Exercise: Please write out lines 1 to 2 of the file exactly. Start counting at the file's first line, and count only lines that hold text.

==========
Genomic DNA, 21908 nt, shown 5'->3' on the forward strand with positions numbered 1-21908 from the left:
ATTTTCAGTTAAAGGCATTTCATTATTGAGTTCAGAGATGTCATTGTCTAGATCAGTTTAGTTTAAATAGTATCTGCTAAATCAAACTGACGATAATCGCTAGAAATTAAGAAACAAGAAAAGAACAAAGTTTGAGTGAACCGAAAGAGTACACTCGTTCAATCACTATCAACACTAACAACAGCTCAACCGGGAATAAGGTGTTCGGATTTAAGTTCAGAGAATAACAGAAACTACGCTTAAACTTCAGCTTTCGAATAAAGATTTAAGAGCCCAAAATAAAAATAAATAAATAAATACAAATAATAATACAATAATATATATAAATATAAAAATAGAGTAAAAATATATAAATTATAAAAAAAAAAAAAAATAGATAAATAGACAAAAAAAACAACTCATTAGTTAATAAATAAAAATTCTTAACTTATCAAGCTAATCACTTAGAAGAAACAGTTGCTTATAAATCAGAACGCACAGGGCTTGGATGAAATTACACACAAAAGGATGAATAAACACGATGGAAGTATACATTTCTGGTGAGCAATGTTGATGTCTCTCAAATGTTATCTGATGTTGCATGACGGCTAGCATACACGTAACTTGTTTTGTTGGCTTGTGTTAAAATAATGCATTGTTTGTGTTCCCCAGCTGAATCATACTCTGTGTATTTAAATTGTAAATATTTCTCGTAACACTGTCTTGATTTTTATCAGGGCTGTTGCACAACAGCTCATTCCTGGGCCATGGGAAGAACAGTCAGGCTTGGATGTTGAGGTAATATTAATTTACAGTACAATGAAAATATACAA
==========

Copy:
Genomic DNA, 21908 nt, shown 5'->3' on the forward strand with positions numbered 1-21908 from the left:
ATTTTCAGTTAAAGGCATTTCATTATTGAGTTCAGAGATGTCATTGTCTAGATCAGTTTAGTTTAAATAGTATCTGCTAAATCAAACTGACGATAATCGCTAGAAATTAAGAAACAAGAAAAGAACAAAGTTTGAGTGAACCGAAAGAGTACACTCGTTCAATCACTATCAACACTAACAACAGCTCAACCGGGAATAAGGTGTTCGGATTTAAGTTCAGAGAATAACAGAAACTACGCTTAAACTTCAGCTTTCGAATAAAGATTTAAGAGCCCAAAATAAAAATAAATAAATAAATACAAATAATAATACAATAATATATATAAATATAAAAATAGAGTAAAAATATATAAATTATAAAAAAAAAAAAAAATAGATAAATAGACAAAAAAAACAACTCATTAGTTAATAAATAAAAATTCTTAACTTATCAAGCTAATCACTTAGAAGAAACAGTTGCTTATAAATCAGAACGCACAGGGCTTGGATGAAATTACACACAAAAGGATGAATAAACACGATGGAAGTATACATTTCTGGTGAGCAATGTTGATGTCTCTCAAATGTTATCTGATGTTGCATGACGGCTAGCATACACGTAACTTGTTTTGTTGGCTTGTGTTAAAATAATGCATTGTTTGTGTTCCCCAGCTGAATCATACTCTGTGTATTTAAATTGTAAATATTTCTCGTAACACTGTCTTGATTTTTATCAGGGCTGTTGCACAACAGCTCATTCCTGGGCCATGGGAAGAACAGTCAGGCTTGGATGTTGAGGTAATATTAATTTACAGTACAATGAAAATATACAA